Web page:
Australian General Defends Controversial AUKUS Pact

AUKUS is not a new defence pact or ASEAN Nato, but a commitment to collaborate on a broad range of technologies.

Anita Hawser
20 October 2021
 Chief of the Defence Force General Angus Campbell hit back at international criticism of the AUKUS pact, describing it as an answer to the defence and security challenges Australia faces in the Asia-Pacific
(Photo: Jay Cronan – Copyright: Australian Department of Defence)




Australia has hit back at criticism of its recently announced AUKUS alliance with the US and the UK to build nuclear submarines, saying it is not the start of some new ASEAN Nato or a return to a Cold war mentality, or even a new defence pact.

“It is a commitment to collaborate on a broad range of technologies and one part of the answer to the challenges we face in Asia Pacific,” General Angus Campbell, chief of Australia's Defence Forces stated at the Pacific Future Forum on board HMS Prince of Wales from the 20–21 October.

Gen. Campbell described AUKUS as a complement to what already existed and a military commitment to ensuring a free, open and inclusive Indo-Pacific.

He said the rise of sharp power, authoritarian states tilting information and decision making in their favour, posed tough questions for Australia. “In a more contested environment, the risk of Australia being drawn into a state conflict is no longer as remote a possibility as it used to be, he said.

“The Australian Defence Force's maxim of being a regionally superior force will be challenged by rapid advances in technology – AI cyber, hypersonic weapons — which increase uncertainty and the risk of miscalculation. “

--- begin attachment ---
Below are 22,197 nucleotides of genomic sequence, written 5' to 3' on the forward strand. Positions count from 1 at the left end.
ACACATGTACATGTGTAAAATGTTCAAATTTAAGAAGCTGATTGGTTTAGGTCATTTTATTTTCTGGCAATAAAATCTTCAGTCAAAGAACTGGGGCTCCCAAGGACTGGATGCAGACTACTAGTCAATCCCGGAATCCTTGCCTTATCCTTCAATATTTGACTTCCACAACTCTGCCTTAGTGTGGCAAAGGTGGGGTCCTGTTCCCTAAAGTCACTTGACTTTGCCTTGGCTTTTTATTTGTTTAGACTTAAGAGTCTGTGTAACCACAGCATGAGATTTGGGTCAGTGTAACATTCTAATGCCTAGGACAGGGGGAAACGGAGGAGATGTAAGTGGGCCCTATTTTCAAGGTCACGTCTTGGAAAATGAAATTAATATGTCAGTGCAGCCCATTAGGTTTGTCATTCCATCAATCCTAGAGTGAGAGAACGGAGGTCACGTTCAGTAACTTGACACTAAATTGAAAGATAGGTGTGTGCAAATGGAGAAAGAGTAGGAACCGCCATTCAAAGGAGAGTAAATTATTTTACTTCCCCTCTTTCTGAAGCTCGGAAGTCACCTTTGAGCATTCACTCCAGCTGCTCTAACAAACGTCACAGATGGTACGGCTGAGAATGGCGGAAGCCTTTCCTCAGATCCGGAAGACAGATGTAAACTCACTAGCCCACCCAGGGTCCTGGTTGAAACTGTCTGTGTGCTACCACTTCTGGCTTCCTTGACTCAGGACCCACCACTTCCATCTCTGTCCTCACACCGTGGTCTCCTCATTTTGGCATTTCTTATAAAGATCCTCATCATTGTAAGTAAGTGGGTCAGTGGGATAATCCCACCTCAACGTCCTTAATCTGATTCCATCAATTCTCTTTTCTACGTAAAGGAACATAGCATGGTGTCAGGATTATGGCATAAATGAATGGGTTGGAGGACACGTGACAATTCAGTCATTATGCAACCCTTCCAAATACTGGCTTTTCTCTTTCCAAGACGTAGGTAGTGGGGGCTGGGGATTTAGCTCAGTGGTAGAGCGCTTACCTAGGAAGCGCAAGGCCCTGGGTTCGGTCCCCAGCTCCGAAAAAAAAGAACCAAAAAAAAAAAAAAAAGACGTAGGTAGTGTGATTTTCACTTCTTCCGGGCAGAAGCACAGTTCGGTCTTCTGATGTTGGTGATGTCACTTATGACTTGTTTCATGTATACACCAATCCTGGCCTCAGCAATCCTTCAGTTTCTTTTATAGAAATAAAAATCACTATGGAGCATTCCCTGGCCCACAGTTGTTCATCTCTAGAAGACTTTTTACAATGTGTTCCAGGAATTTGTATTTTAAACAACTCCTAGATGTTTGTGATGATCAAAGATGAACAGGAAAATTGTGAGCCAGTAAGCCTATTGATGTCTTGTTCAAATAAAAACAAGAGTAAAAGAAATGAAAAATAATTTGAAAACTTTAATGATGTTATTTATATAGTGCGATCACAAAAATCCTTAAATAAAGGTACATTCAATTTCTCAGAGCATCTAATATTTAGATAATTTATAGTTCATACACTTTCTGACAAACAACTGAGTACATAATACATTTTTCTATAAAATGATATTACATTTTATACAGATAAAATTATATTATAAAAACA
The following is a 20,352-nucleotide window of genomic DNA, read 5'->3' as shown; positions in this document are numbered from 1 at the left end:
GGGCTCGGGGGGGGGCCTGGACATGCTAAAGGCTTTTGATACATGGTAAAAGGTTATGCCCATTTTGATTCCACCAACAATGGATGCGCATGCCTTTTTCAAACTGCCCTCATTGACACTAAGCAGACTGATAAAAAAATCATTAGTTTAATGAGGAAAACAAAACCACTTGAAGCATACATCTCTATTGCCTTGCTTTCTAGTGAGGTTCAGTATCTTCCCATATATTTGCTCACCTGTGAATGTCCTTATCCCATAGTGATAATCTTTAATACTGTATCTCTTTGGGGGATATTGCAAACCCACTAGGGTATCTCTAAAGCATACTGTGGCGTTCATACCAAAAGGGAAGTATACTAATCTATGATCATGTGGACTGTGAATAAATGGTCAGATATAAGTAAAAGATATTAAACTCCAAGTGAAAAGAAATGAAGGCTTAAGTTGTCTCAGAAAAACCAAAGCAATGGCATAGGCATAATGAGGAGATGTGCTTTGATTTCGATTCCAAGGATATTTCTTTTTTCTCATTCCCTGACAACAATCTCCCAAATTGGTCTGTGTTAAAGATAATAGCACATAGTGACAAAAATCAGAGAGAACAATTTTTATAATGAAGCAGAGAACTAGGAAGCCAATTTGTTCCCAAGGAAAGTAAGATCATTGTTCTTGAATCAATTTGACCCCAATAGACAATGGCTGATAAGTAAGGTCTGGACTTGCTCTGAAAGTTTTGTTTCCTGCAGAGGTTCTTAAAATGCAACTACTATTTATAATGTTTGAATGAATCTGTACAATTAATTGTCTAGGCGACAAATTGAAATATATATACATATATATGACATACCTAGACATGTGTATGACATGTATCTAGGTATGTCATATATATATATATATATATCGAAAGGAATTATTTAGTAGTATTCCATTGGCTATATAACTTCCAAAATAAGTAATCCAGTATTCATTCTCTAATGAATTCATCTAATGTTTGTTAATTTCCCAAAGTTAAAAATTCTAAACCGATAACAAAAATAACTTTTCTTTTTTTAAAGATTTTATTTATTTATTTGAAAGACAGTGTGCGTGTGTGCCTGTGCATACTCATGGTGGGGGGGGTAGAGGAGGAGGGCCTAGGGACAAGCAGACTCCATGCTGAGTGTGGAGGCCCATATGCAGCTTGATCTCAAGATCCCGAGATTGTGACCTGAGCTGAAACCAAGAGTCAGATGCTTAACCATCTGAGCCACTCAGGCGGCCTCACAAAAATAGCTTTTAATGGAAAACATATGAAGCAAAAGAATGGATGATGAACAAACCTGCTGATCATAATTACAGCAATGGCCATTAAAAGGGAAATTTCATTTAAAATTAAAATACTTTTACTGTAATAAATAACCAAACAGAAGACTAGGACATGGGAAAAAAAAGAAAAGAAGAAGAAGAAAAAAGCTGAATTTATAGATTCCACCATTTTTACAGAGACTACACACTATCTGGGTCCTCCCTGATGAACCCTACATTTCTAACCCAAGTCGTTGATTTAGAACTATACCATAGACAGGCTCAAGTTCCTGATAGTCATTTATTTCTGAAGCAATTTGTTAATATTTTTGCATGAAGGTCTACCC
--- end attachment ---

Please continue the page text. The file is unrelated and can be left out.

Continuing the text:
With the rise in hypersonic missiles, the ADF no longer has the luxury of strategic warning times, Gen. Campbell cautioned. “If you look at hypersonic weapons, we have rapidly reduced time frames, which leads to a need for a far more considered faster mechanism to work and partner with and to pre-emptively deter behaviour,” he told the forum.

Gen. Campbell said the Indo-Pacific did not need its own military alliance, like Nato, but more informal bilateral and multilateral mechanisms that would help it deal with disruptive technologies and the implications they pose for common security.

“It is a matter of building bilateral trust, unilateral arrangements and seeing what can emerge,” he said. One audience member questioned whether AUKUS would be a considerable stretch to all three nations' industrial and military capabilities, which could result in sacrifices needing to be  make elsewhere? 

“AUKUS a considerable opportunity and offers enormous potential, said Gen. Campbell. “It's an addition to, not instead of other things. We will work as a community to focus on those areas of greatest common potential. That is how we will manage the realization versus the cost and challenge of[AUKUS].”




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